Before (not the green chromatic aberration as pointed out):


After using the chromatic aberration tool:


As you can see, a lot of the discolouration has been taken away. There are a few artefacts left, but in general, it is a big improvement.

If it hasn't quite worked for your image, you can also click on the eye dropper in the same pane and then click on the area of colour that it didn't work for and it should fix it up. Usually you're looking for unwanted purple or green along high-contrast edges. In our example, the colouration was green, but purple is probably slightly more likely to be the problem.

What About Vignetting?

With any luck, when you fixed the lens distortion with lens profile in Lightroom, it also accounted for the vignetting caused by that specific lens. (If on the other hand, you liked the vignetting, that's not a problem, but you will probably want to read our article on vignettes in photography to get a clearer understanding of them).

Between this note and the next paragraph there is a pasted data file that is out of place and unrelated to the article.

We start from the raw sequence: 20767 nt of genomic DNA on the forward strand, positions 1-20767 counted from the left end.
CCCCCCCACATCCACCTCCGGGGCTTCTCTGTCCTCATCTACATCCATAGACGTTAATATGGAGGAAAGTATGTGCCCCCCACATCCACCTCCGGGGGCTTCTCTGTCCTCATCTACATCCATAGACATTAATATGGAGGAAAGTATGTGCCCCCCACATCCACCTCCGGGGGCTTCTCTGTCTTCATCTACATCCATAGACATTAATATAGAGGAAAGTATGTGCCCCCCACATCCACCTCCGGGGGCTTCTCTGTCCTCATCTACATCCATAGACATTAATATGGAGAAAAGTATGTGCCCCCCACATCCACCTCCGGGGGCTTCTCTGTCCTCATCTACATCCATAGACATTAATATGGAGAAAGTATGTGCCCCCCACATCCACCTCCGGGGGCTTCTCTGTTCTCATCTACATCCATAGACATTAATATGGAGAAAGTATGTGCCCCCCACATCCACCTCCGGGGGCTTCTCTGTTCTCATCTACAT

After that, you will probably not need to do anything more.

But if it didn't quite nail it, you can simple use the vignette slider in the “Lens Corrections” pane of the Develop module.


And that's basically it. With that single pane in Lightroom, we have managed to largely remove the errors caused by this specific lens.

It's certainly worth having that skill in your arsenal and it's worth considering doing it for a lot of your shots so that they come out close to what you saw with the naked eye.

A Note On Lens Profiles: Light Stalking Facebook fan, Jay Larson, pointed out that the lens profiles that are part of Lightroom by default are actually contributed by the Lightroom community. I had always assumed they were created in-house by Adobe themselves.

Further Resources on Dealing With Lens Distortion

About Author

Rob is the founder of Light Stalking. His love for photography started as a child with a Kodak Instamatic and pushed him into building this fantastic place all these years later, and you can get to know him better here.
Rob's Gear
Camera: Nikon D810
Lenses: Nikkor 14-24 f/2.8, Nikkor 50mm f/1.8